Granting that meditation is the means, the next question is meditation on what? In the Vedantic path of jnana, knowledge, it is on the Atman. Swamiji advises: ‘Think and meditate that you are the omnipresent Atman. “I am neither the body, nor the mind, nor the Buddhi (determining faculty), neither the gross nor the subtle body”—by the process of elimination, immerse your mind in the transcendent knowledge which is your real nature’ (7.196).
However, this is easier said than done. That is why the Upanishads and the Puranas have given us two aspects of Brahman, or God, for contemplation. They are the Saguna-Sakara aspect—with form and blessed attributes—and the Nirguna-Nirakara aspect—without form and attributes. To quote Swamiji:
There are two ideas of God in our scriptures—the one, the personal; and the other, the impersonal. The idea of the Personal God is that He is the omnipotent creator, preserver, and destroyer of everything, the eternal Father and Mother of the universe, but One who is eternally separate from us and from all souls; and liberation consists in coming near to Him and living in Him. Then there is the other idea of the Impersonal, where all those adjectives are taken away as superfluous, as illogical and there remains an impersonal, omnipresent Being who cannot be called a knowing being, because knowledge only belongs to the human mind. He cannot be called a thinking being, because that is the process of the weak only. He cannot be called a reasoning being, because reasoning is a sign of weakness. He cannot be called a creating being, because none creates except in bondage. What bondage has He? None works except for the fulfilment of desires; what desires has He? None works except it be to supply some wants; what wants has He? In the Vedas it is not the word ‘He’ that is used, but ‘It’, for ‘He’ would make an invidious distinction, as if God were a man (3.128–9).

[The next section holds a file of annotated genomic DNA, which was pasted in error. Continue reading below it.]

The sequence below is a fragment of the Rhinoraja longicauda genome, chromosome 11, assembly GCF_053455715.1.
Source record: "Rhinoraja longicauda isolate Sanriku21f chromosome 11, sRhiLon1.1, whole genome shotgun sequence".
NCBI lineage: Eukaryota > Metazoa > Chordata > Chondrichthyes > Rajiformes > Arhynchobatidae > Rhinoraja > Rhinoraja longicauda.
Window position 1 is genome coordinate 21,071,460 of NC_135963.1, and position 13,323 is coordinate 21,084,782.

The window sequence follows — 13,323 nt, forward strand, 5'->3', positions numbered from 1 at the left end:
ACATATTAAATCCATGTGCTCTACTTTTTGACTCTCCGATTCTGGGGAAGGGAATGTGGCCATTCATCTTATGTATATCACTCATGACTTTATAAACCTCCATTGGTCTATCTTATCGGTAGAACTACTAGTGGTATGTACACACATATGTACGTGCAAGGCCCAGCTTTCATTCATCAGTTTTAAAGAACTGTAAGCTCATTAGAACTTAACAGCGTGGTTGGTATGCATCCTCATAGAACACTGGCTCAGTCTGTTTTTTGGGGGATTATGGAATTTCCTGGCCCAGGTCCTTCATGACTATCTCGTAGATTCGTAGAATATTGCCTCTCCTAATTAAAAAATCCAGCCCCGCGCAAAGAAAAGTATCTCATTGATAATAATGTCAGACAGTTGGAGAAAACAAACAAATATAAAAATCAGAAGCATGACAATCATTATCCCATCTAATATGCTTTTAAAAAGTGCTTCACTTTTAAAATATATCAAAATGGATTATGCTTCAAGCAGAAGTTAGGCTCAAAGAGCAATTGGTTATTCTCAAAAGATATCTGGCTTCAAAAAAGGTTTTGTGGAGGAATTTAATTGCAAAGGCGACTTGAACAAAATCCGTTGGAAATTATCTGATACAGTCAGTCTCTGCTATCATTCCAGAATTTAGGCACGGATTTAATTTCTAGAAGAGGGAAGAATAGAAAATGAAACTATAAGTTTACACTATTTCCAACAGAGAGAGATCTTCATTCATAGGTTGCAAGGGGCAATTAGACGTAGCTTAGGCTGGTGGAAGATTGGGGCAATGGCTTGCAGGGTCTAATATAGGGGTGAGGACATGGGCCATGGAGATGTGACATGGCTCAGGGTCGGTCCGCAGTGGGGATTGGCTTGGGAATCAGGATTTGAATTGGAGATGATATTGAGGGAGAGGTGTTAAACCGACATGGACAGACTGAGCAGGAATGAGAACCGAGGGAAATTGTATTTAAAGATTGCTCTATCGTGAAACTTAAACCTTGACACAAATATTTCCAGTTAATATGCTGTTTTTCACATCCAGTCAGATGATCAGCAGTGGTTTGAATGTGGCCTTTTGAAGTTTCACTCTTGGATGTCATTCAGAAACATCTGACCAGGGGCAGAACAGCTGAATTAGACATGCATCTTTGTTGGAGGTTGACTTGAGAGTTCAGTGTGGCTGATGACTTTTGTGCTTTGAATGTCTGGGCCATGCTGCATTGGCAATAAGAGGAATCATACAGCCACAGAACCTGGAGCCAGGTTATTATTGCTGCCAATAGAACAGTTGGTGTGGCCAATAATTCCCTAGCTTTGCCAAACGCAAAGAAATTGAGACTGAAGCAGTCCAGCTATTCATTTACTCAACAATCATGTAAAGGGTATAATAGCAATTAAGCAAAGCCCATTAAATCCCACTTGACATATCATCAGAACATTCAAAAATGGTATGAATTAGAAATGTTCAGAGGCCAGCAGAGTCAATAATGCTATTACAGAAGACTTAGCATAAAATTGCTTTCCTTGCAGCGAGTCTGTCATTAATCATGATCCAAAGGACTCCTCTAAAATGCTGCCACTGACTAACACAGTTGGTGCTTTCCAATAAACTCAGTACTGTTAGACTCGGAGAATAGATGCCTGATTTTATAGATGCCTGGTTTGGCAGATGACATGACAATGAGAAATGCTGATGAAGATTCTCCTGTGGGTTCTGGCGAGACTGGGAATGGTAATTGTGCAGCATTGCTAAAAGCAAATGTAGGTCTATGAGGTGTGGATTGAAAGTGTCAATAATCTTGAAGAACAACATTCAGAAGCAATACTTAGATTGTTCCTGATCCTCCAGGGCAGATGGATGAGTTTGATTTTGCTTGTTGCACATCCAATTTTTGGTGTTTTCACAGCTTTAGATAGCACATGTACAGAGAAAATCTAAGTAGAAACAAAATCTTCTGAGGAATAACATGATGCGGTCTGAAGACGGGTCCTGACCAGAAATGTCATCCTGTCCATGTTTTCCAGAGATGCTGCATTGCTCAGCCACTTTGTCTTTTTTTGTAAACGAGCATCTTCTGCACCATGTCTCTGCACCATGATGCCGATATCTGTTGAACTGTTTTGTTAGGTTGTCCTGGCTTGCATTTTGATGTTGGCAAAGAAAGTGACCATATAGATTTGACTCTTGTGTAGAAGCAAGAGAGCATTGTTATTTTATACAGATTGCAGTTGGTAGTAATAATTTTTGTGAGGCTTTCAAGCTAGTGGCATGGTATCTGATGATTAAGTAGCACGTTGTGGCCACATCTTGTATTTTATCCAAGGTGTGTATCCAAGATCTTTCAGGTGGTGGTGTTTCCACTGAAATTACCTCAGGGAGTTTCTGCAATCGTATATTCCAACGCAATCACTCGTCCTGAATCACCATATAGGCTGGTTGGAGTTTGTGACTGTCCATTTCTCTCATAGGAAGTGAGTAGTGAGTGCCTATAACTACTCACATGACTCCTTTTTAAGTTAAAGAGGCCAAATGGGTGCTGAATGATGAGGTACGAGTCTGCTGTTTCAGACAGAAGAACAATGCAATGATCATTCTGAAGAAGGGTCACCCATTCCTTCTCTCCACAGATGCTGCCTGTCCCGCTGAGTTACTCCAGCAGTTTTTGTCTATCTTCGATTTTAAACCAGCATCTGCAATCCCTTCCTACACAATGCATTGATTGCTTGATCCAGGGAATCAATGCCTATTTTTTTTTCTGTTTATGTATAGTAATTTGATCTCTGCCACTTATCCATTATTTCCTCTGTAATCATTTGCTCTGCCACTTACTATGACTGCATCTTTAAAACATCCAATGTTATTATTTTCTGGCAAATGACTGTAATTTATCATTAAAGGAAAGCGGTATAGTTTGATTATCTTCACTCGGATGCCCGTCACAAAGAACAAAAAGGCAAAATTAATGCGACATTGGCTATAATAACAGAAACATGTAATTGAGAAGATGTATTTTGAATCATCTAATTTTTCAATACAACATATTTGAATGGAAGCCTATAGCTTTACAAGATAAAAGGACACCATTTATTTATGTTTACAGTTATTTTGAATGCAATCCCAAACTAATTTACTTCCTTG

Personal God, Easier to Access It is the personal God—God with a form, name, and attributes—that the human mind can easily grasp, that the human heart can easily find solace in. That is why Swamiji declares: ‘Brahman … is too much of an abstraction to be loved and worshipped; so the Bhakta chooses the relative aspect … that is Ishvara, the Supreme Ruler’ (3.37). Granting that the human psychology is such that we can conceive of God only in human form, Swamiji jokingly declares: ‘If buffaloes want to worship God, they will see him as a huge buffalo’ (4.30).